92 S.W. 614 (Mo. 1906), Lee v. Missouri Pacific Railway Company

Citation:92 S.W. 614, 195 Mo. 400
Opinion Judge:VALLIANT, J. --
Party Name:SUSAN A. LEE et al. v. MISSOURI PACIFIC RAILWAY COMPANY, Appellant
Attorney:Elijah Robinson for appellant. Frank P. Walsh, Rozzelle, Vineyard & Thacher and John G. Park for respondents.
Judge Panel:VALLIANT, J. Brace, C. J., Gantt and Lamm, JJ., concur; Marshall, J., dissents; Burgess and Fox, JJ., dissent on the ground that, in their opinion, the deceased was guilty of contributory negligence.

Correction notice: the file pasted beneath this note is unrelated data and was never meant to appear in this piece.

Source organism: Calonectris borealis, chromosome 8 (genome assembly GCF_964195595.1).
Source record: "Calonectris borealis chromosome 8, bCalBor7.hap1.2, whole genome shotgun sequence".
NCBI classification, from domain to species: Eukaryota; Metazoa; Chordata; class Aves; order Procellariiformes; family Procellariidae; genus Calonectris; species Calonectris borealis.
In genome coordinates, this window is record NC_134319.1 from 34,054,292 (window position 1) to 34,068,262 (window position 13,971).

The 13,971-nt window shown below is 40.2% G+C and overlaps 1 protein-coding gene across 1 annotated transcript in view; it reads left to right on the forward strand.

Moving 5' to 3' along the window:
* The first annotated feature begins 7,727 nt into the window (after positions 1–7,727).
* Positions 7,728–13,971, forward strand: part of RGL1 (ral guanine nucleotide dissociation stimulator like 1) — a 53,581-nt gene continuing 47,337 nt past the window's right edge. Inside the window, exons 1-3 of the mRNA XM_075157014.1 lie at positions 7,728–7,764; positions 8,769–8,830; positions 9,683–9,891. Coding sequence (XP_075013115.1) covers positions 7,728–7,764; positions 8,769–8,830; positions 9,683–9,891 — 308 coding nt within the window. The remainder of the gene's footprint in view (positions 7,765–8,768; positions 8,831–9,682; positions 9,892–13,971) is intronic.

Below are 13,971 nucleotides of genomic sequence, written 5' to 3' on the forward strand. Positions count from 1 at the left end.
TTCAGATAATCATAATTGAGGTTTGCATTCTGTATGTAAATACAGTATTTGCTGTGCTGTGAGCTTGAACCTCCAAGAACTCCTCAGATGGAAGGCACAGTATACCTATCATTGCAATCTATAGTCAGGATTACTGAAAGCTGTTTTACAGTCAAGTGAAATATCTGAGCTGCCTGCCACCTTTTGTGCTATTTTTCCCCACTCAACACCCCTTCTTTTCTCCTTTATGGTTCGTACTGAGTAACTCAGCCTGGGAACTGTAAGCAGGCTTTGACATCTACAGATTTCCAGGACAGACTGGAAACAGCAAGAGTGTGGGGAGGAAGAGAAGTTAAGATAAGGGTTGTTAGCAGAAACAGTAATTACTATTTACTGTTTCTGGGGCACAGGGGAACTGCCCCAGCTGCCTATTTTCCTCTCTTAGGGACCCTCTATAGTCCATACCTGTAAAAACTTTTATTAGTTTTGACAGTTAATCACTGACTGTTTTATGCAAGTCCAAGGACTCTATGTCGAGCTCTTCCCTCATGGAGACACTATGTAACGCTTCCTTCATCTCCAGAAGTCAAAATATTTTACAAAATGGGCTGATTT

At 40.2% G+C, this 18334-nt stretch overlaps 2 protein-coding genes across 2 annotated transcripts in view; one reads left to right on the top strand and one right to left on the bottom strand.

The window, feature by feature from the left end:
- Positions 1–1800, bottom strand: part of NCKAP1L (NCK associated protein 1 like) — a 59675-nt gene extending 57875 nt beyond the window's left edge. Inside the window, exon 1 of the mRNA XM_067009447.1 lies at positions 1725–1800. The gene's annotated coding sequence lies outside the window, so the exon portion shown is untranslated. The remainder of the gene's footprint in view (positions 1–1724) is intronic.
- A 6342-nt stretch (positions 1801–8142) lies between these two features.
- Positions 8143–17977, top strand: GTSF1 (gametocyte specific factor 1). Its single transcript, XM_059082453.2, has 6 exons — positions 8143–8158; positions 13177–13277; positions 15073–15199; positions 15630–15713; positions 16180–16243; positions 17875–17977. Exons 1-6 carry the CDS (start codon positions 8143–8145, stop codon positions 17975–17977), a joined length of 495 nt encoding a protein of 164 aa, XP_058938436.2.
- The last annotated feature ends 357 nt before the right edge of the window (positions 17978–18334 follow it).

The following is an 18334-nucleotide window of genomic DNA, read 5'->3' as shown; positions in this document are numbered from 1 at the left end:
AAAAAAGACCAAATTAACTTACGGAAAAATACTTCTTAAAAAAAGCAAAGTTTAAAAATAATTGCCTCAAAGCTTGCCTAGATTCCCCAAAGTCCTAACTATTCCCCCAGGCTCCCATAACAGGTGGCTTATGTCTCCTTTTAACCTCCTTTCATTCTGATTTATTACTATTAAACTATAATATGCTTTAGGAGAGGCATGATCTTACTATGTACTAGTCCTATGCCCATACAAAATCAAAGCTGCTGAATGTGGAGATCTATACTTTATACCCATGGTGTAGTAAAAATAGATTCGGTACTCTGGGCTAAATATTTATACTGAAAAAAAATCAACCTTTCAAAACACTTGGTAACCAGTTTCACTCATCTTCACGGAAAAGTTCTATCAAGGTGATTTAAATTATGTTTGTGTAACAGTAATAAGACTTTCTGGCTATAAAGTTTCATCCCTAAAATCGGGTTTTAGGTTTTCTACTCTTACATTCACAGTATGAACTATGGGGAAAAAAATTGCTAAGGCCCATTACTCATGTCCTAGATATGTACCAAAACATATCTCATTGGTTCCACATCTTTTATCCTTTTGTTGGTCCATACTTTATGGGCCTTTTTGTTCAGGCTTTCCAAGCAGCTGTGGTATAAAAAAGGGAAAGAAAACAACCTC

Case Date:March 30, 1906
Court:Supreme Court of Missouri
 
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Page 614

92 S.W. 614 (Mo. 1906)

195 Mo. 400

SUSAN A. LEE et al.

v.

MISSOURI PACIFIC RAILWAY COMPANY, Appellant

Supreme Court of Missouri

March 30, 1906

Appeal from Jackson Circuit Court. -- Hon. Edw. P. Gates, Judge.

Affirmed.

Elijah Robinson for appellant.